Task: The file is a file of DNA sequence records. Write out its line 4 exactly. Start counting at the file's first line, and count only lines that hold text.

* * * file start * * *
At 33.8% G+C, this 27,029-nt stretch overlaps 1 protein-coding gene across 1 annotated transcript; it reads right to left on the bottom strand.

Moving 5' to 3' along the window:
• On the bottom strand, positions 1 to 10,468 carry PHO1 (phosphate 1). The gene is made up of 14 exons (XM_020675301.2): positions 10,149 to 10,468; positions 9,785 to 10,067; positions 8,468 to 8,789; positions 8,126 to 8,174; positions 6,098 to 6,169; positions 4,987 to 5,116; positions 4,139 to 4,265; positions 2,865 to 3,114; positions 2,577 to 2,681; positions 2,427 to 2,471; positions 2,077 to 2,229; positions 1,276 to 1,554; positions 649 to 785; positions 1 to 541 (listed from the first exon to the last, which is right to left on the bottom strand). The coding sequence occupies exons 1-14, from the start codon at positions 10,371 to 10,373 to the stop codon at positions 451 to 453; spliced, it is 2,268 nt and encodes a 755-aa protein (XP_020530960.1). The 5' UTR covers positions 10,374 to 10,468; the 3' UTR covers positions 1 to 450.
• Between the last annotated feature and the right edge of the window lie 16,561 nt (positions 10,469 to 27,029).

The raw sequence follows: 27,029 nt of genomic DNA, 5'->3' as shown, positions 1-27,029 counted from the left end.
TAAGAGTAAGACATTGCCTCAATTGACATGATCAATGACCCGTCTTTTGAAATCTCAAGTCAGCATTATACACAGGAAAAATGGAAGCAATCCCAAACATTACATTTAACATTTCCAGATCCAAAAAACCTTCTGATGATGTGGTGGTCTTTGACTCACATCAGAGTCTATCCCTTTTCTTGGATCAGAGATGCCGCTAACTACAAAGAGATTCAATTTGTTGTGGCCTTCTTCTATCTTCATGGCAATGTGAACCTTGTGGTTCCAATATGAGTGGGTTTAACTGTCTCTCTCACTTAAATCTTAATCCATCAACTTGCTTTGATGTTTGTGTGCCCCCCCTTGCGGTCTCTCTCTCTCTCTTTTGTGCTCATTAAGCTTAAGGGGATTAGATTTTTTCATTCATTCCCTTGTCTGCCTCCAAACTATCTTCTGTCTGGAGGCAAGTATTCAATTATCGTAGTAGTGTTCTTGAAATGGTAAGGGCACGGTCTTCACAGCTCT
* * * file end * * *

• Between the last annotated feature and the right edge of the window lie 16,561 nt (positions 10,469 to 27,029).